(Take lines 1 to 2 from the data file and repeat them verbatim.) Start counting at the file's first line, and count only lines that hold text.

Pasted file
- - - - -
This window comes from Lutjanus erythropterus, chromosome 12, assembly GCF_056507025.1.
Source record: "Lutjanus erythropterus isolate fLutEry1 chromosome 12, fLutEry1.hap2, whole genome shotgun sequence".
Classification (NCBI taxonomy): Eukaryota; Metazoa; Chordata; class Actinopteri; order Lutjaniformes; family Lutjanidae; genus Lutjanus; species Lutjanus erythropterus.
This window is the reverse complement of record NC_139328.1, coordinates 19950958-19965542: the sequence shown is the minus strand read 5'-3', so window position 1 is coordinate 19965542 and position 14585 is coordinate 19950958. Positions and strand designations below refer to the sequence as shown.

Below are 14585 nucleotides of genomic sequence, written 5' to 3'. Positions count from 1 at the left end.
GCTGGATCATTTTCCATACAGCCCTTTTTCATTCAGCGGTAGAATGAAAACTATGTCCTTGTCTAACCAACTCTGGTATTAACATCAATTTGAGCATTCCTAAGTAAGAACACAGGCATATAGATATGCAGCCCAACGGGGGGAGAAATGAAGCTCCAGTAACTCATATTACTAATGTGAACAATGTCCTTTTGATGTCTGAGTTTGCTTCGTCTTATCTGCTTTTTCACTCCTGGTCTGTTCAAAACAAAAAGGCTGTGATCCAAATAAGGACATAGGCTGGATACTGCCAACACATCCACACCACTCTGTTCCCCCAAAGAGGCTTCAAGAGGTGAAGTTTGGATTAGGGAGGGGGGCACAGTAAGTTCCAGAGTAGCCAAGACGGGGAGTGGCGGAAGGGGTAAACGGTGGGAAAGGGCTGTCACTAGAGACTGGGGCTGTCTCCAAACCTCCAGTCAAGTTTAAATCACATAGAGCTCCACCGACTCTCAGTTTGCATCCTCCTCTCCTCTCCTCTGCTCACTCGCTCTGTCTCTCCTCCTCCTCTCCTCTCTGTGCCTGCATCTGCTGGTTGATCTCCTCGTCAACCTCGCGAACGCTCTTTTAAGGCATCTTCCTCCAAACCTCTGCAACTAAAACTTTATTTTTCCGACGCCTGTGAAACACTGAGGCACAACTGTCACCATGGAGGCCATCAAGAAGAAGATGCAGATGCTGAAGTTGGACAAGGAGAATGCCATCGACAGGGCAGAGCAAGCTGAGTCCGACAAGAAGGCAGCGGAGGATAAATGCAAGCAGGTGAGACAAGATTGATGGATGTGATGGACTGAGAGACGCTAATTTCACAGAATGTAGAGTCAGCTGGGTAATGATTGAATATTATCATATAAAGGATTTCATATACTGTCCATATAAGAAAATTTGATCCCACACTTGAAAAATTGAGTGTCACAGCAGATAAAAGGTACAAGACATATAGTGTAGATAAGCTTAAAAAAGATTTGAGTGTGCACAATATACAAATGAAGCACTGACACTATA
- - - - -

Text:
This window comes from Lutjanus erythropterus, chromosome 12, assembly GCF_056507025.1.
Source record: "Lutjanus erythropterus isolate fLutEry1 chromosome 12, fLutEry1.hap2, whole genome shotgun sequence".